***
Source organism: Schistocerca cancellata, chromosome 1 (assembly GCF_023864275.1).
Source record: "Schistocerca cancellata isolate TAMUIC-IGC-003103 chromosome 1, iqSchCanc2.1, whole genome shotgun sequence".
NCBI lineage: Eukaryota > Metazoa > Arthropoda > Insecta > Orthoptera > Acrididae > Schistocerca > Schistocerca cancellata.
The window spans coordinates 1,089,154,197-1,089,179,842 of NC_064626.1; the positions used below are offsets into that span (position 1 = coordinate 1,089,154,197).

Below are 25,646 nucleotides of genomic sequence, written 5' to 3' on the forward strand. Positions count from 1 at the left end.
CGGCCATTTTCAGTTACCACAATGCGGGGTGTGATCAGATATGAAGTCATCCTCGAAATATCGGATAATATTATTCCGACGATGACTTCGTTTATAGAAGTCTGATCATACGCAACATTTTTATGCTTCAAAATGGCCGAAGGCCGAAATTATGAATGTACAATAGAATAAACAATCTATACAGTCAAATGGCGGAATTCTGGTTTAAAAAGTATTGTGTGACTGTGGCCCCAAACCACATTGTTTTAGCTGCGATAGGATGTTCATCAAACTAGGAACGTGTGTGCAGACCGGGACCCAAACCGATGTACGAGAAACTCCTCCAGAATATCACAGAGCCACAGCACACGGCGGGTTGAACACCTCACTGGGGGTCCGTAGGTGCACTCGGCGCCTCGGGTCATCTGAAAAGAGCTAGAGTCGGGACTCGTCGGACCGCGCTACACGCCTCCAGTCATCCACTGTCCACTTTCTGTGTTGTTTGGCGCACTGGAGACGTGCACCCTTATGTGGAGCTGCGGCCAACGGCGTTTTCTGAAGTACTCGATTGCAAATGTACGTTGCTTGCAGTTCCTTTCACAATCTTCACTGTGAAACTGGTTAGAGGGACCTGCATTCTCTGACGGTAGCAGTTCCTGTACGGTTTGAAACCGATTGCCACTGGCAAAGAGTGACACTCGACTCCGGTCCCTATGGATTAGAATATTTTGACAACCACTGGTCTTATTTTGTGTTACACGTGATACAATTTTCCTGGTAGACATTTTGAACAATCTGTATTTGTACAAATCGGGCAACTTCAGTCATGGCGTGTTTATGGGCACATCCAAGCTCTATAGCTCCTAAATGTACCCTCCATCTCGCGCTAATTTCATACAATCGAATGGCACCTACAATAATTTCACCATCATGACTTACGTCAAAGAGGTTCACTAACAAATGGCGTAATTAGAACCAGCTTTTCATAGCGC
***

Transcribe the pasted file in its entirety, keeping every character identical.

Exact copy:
Source organism: Schistocerca cancellata, chromosome 1 (assembly GCF_023864275.1).
Source record: "Schistocerca cancellata isolate TAMUIC-IGC-003103 chromosome 1, iqSchCanc2.1, whole genome shotgun sequence".
NCBI lineage: Eukaryota > Metazoa > Arthropoda > Insecta > Orthoptera > Acrididae > Schistocerca > Schistocerca cancellata.
The window spans coordinates 1,089,154,197-1,089,179,842 of NC_064626.1; the positions used below are offsets into that span (position 1 = coordinate 1,089,154,197).

Below are 25,646 nucleotides of genomic sequence, written 5' to 3' on the forward strand. Positions count from 1 at the left end.
CGGCCATTTTCAGTTACCACAATGCGGGGTGTGATCAGATATGAAGTCATCCTCGAAATATCGGATAATATTATTCCGACGATGACTTCGTTTATAGAAGTCTGATCATACGCAACATTTTTATGCTTCAAAATGGCCGAAGGCCGAAATTATGAATGTACAATAGAATAAACAATCTATACAGTCAAATGGCGGAATTCTGGTTTAAAAAGTATTGTGTGACTGTGGCCCCAAACCACATTGTTTTAGCTGCGATAGGATGTTCATCAAACTAGGAACGTGTGTGCAGACCGGGACCCAAACCGATGTACGAGAAACTCCTCCAGAATATCACAGAGCCACAGCACACGGCGGGTTGAACACCTCACTGGGGGTCCGTAGGTGCACTCGGCGCCTCGGGTCATCTGAAAAGAGCTAGAGTCGGGACTCGTCGGACCGCGCTACACGCCTCCAGTCATCCACTGTCCACTTTCTGTGTTGTTTGGCGCACTGGAGACGTGCACCCTTATGTGGAGCTGCGGCCAACGGCGTTTTCTGAAGTACTCGATTGCAAATGTACGTTGCTTGCAGTTCCTTTCACAATCTTCACTGTGAAACTGGTTAGAGGGACCTGCATTCTCTGACGGTAGCAGTTCCTGTACGGTTTGAAACCGATTGCCACTGGCAAAGAGTGACACTCGACTCCGGTCCCTATGGATTAGAATATTTTGACAACCACTGGTCTTATTTTGTGTTACACGTGATACAATTTTCCTGGTAGACATTTTGAACAATCTGTATTTGTACAAATCGGGCAACTTCAGTCATGGCGTGTTTATGGGCACATCCAAGCTCTATAGCTCCTAAATGTACCCTCCATCTCGCGCTAATTTCATACAATCGAATGGCACCTACAATAATTTCACCATCATGACTTACGTCAAAGAGGTTCACTAACAAATGGCGTAATTAGAACCAGCTTTTCATAGCGC